MPs Martin and Baird discuss Canada's strategy for a zombie apocalypse

One of the greatest moments in the history of Canadian political theatre happened the day before Valentine's Day.

The exchange between the inquisitive opposition and the proud governing party was all about bridging the gap between our political poles. Last week members of the Conservative Party and the New Democratic Party came together to find common ground in their shared love of zombies.

"Canada will never become a safe haven for zombies. Ever!" declared Foreign Affairs Minister John Baird. I'm surprised the opposition hasn't turned that sound bite into an attack ad yet.

Why do we all love zombies? Even the people running our country, when they're supposed to be working, openly discuss the impending threat of a zombie apocalypse while cameras roll.

The short answer is that zombies are great. They are in stories that force people to fight for survival and conquer a being more mindless than any animal.

Zombies are a version of us without our humanity, a little like politicians. In the early days of the zombie, they were a metaphor for consumerism because that's just what they do. They consume, mindlessly, in a pack of groaning, wandering beings, following their desire to consume more right to the next meal.

Apple has a legion of zombies, as does Microsoft. We might call them fan boys, but they're really zombies. What are our governments doing to protect us from them?

Baird's quote may require some context. He didn't just wake up after dozing off in the House and blurt out what may have been the greatest thing a Canadian politician has said since Trudeau told everyone, "Just watch me," before invading Montreal. Baird said it in response to a question posed by fellow MP Pat Martin, NDP member for Winnipeg Centre, who had heard about the Centre for Disease Control in Atlanta putting in place emergency measures to deal with the potential threat of zombies.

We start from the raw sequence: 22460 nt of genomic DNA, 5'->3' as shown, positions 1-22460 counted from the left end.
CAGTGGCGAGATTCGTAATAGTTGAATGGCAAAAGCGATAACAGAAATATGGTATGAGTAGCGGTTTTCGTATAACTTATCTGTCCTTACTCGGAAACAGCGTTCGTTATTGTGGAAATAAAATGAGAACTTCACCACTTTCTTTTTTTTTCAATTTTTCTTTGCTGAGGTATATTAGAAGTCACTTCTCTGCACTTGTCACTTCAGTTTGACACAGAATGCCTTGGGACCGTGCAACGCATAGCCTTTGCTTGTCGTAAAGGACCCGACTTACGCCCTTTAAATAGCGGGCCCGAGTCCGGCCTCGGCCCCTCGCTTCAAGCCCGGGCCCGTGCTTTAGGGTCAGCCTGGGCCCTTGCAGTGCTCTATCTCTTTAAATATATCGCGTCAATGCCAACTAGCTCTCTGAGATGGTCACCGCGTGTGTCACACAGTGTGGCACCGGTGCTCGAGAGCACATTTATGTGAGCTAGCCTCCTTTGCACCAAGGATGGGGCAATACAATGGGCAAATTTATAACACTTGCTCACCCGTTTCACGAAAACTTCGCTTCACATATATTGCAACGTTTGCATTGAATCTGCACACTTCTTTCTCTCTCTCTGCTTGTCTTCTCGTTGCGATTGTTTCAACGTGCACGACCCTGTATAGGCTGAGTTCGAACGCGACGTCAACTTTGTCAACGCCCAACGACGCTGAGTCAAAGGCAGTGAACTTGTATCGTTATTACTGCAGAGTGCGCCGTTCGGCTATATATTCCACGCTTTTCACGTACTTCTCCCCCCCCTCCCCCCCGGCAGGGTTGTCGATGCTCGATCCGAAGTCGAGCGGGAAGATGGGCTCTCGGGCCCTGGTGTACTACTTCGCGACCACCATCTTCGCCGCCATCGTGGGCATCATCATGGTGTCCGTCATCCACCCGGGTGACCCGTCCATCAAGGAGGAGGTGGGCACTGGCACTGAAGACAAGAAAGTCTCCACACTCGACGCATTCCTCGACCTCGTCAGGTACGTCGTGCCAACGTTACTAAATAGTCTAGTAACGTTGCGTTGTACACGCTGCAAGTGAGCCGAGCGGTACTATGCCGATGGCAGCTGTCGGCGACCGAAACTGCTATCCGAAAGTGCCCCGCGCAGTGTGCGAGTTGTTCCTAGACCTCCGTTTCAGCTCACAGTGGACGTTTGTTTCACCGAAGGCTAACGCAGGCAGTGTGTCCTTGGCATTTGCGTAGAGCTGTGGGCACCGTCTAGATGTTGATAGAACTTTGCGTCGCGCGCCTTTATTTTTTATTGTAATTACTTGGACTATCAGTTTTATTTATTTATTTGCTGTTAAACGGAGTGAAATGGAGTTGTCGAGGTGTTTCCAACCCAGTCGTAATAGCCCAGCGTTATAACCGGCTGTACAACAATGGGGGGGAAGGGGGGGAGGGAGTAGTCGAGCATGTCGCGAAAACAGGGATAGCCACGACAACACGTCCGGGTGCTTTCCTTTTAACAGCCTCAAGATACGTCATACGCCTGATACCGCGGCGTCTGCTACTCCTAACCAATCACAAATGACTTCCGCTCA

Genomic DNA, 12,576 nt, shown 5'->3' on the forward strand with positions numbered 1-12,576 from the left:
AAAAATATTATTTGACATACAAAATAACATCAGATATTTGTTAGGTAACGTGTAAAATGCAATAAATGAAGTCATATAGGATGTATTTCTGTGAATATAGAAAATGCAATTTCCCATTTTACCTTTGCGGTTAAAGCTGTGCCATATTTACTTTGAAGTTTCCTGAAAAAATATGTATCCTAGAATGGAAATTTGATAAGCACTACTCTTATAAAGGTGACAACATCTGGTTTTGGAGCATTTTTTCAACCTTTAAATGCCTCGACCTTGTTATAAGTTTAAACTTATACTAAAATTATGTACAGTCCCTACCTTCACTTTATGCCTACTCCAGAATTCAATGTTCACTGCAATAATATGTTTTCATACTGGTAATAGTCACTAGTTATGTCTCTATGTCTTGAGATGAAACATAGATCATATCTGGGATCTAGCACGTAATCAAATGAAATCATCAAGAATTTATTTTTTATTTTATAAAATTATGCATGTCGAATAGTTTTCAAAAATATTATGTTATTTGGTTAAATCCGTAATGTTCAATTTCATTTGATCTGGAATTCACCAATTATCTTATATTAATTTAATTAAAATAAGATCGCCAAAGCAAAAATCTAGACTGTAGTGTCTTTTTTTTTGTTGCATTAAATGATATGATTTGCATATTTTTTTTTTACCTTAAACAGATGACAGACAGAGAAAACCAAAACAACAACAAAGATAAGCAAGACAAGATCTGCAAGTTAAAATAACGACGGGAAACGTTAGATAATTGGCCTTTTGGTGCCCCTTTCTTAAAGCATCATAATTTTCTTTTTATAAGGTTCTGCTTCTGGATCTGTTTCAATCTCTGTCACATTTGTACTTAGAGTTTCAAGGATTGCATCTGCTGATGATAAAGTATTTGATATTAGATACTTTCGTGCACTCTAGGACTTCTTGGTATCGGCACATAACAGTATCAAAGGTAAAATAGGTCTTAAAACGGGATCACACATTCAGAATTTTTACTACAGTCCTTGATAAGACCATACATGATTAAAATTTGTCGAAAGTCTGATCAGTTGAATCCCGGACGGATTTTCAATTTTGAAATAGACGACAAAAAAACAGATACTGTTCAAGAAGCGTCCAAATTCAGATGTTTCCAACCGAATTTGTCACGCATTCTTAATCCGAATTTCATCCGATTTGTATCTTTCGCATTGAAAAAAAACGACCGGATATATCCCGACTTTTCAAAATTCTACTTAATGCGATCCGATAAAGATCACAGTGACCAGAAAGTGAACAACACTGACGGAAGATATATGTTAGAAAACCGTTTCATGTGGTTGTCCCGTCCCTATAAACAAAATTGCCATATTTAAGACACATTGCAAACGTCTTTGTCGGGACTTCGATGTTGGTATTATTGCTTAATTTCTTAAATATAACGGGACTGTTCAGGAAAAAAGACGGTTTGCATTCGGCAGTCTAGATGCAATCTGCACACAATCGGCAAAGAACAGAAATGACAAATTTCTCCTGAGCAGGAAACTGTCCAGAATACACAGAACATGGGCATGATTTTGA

"(Are you) working with your American counterparts to develop an international zombie strategy so that a zombie invasion does not turn into a zombie apocalypse?" he asked Baird, because zombies in America wouldn't have any moral dilemma trying to immigrate to Canada without bothering to get the proper identification.

Most members of the House were at this point doubling over in giggles. Maybe it was just a distraction from the latest issue of The Walking Dead they were flipping through on their tablets instead of paying attention to the proceedings. Maybe they were laughing because they thought, "We are on the taxpayers' clock and talking about zombie apocalypses. Best job ever!"

I am sure a lot of people will not be happy about MPs wisecracking about the prospects of a zombie apocalypse while they could be using that time and their hot air to sling insults at one another across the room. Not me. I like this discussion.

I honestly never thought of John Baird as a human before. I always thought he was a machine built by the Conservatives, designed to pump fear into us like a T-1000.

While I may not agree with Baird on a lot of things, he would probably be a great guy to have a beer with and watch some zombie movies.

It may have taken a brief discussion in the House of Commons about the zombie apocalypse, but I've finally found something I've been looking for in our politicians, a little bit of humanity.

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